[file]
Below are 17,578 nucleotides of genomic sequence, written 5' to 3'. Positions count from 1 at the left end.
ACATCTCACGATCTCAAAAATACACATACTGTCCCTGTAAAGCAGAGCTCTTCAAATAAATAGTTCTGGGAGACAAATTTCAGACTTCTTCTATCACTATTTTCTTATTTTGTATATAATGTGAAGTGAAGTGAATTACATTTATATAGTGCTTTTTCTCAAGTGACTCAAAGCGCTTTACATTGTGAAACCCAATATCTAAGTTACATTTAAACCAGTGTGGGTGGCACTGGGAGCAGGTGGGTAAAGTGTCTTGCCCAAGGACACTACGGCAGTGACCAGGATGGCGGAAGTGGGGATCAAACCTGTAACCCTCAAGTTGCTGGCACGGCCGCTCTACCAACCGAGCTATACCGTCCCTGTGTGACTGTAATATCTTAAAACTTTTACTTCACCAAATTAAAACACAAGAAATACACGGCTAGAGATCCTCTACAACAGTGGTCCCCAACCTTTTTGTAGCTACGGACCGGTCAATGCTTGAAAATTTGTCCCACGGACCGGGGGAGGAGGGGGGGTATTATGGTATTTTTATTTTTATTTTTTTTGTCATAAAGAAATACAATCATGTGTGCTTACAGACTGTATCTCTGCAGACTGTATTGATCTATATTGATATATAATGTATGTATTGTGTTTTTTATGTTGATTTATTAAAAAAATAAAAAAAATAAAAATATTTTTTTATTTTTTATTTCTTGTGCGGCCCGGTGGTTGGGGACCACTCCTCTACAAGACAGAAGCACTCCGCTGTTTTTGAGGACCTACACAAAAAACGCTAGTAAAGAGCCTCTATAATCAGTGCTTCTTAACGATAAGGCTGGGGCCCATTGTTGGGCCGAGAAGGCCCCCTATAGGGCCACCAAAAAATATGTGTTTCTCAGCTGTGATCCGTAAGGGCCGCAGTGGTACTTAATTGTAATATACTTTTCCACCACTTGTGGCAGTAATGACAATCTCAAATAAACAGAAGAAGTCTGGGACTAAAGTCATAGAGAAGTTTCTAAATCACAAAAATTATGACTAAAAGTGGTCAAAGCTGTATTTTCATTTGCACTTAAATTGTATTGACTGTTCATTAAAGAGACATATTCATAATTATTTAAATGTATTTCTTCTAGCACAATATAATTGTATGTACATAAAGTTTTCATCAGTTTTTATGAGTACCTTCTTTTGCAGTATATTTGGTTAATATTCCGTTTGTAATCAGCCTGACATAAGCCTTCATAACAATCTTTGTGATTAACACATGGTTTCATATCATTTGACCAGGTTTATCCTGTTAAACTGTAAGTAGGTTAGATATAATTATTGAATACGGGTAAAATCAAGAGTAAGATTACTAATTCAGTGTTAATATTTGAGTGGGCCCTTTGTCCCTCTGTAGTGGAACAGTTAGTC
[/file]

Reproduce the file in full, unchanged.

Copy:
Below are 17,578 nucleotides of genomic sequence, written 5' to 3'. Positions count from 1 at the left end.
ACATCTCACGATCTCAAAAATACACATACTGTCCCTGTAAAGCAGAGCTCTTCAAATAAATAGTTCTGGGAGACAAATTTCAGACTTCTTCTATCACTATTTTCTTATTTTGTATATAATGTGAAGTGAAGTGAATTACATTTATATAGTGCTTTTTCTCAAGTGACTCAAAGCGCTTTACATTGTGAAACCCAATATCTAAGTTACATTTAAACCAGTGTGGGTGGCACTGGGAGCAGGTGGGTAAAGTGTCTTGCCCAAGGACACTACGGCAGTGACCAGGATGGCGGAAGTGGGGATCAAACCTGTAACCCTCAAGTTGCTGGCACGGCCGCTCTACCAACCGAGCTATACCGTCCCTGTGTGACTGTAATATCTTAAAACTTTTACTTCACCAAATTAAAACACAAGAAATACACGGCTAGAGATCCTCTACAACAGTGGTCCCCAACCTTTTTGTAGCTACGGACCGGTCAATGCTTGAAAATTTGTCCCACGGACCGGGGGAGGAGGGGGGGTATTATGGTATTTTTATTTTTATTTTTTTTGTCATAAAGAAATACAATCATGTGTGCTTACAGACTGTATCTCTGCAGACTGTATTGATCTATATTGATATATAATGTATGTATTGTGTTTTTTATGTTGATTTATTAAAAAAATAAAAAAAATAAAAATATTTTTTTATTTTTTATTTCTTGTGCGGCCCGGTGGTTGGGGACCACTCCTCTACAAGACAGAAGCACTCCGCTGTTTTTGAGGACCTACACAAAAAACGCTAGTAAAGAGCCTCTATAATCAGTGCTTCTTAACGATAAGGCTGGGGCCCATTGTTGGGCCGAGAAGGCCCCCTATAGGGCCACCAAAAAATATGTGTTTCTCAGCTGTGATCCGTAAGGGCCGCAGTGGTACTTAATTGTAATATACTTTTCCACCACTTGTGGCAGTAATGACAATCTCAAATAAACAGAAGAAGTCTGGGACTAAAGTCATAGAGAAGTTTCTAAATCACAAAAATTATGACTAAAAGTGGTCAAAGCTGTATTTTCATTTGCACTTAAATTGTATTGACTGTTCATTAAAGAGACATATTCATAATTATTTAAATGTATTTCTTCTAGCACAATATAATTGTATGTACATAAAGTTTTCATCAGTTTTTATGAGTACCTTCTTTTGCAGTATATTTGGTTAATATTCCGTTTGTAATCAGCCTGACATAAGCCTTCATAACAATCTTTGTGATTAACACATGGTTTCATATCATTTGACCAGGTTTATCCTGTTAAACTGTAAGTAGGTTAGATATAATTATTGAATACGGGTAAAATCAAGAGTAAGATTACTAATTCAGTGTTAATATTTGAGTGGGCCCTTTGTCCCTCTGTAGTGGAACAGTTAGTC